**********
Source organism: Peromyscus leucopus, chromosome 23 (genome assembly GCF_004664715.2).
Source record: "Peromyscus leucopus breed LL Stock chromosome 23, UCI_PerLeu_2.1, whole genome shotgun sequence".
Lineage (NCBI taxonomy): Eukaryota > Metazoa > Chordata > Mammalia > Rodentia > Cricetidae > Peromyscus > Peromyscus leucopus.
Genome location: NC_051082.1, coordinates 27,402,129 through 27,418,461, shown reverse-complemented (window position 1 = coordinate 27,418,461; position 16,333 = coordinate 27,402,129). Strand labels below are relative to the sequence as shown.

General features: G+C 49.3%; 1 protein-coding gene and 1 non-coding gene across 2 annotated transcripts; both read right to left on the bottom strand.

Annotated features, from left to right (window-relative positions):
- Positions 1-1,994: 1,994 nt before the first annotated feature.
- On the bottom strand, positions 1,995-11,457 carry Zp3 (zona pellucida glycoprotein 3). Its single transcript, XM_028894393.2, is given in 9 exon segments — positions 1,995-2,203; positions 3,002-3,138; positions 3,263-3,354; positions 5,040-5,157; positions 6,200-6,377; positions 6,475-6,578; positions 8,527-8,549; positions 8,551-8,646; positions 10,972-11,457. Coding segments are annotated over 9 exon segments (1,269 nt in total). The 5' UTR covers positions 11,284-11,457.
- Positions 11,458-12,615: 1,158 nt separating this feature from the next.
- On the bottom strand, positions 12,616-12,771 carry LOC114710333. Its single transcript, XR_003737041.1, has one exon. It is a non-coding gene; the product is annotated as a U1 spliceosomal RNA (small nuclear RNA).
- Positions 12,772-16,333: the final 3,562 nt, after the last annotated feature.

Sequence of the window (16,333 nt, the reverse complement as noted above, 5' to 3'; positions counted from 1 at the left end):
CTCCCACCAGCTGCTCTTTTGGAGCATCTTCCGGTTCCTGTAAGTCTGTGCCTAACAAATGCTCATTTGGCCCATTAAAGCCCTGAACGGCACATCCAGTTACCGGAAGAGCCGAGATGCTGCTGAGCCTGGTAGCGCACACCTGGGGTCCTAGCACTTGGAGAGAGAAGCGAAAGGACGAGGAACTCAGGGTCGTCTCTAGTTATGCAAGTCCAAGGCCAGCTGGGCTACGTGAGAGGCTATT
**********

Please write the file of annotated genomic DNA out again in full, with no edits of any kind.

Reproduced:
Source organism: Peromyscus leucopus, chromosome 23 (genome assembly GCF_004664715.2).
Source record: "Peromyscus leucopus breed LL Stock chromosome 23, UCI_PerLeu_2.1, whole genome shotgun sequence".
Lineage (NCBI taxonomy): Eukaryota > Metazoa > Chordata > Mammalia > Rodentia > Cricetidae > Peromyscus > Peromyscus leucopus.
Genome location: NC_051082.1, coordinates 27,402,129 through 27,418,461, shown reverse-complemented (window position 1 = coordinate 27,418,461; position 16,333 = coordinate 27,402,129). Strand labels below are relative to the sequence as shown.

General features: G+C 49.3%; 1 protein-coding gene and 1 non-coding gene across 2 annotated transcripts; both read right to left on the bottom strand.

Annotated features, from left to right (window-relative positions):
- Positions 1-1,994: 1,994 nt before the first annotated feature.
- On the bottom strand, positions 1,995-11,457 carry Zp3 (zona pellucida glycoprotein 3). Its single transcript, XM_028894393.2, is given in 9 exon segments — positions 1,995-2,203; positions 3,002-3,138; positions 3,263-3,354; positions 5,040-5,157; positions 6,200-6,377; positions 6,475-6,578; positions 8,527-8,549; positions 8,551-8,646; positions 10,972-11,457. Coding segments are annotated over 9 exon segments (1,269 nt in total). The 5' UTR covers positions 11,284-11,457.
- Positions 11,458-12,615: 1,158 nt separating this feature from the next.
- On the bottom strand, positions 12,616-12,771 carry LOC114710333. Its single transcript, XR_003737041.1, has one exon. It is a non-coding gene; the product is annotated as a U1 spliceosomal RNA (small nuclear RNA).
- Positions 12,772-16,333: the final 3,562 nt, after the last annotated feature.

Sequence of the window (16,333 nt, the reverse complement as noted above, 5' to 3'; positions counted from 1 at the left end):
CTCCCACCAGCTGCTCTTTTGGAGCATCTTCCGGTTCCTGTAAGTCTGTGCCTAACAAATGCTCATTTGGCCCATTAAAGCCCTGAACGGCACATCCAGTTACCGGAAGAGCCGAGATGCTGCTGAGCCTGGTAGCGCACACCTGGGGTCCTAGCACTTGGAGAGAGAAGCGAAAGGACGAGGAACTCAGGGTCGTCTCTAGTTATGCAAGTCCAAGGCCAGCTGGGCTACGTGAGAGGCTATT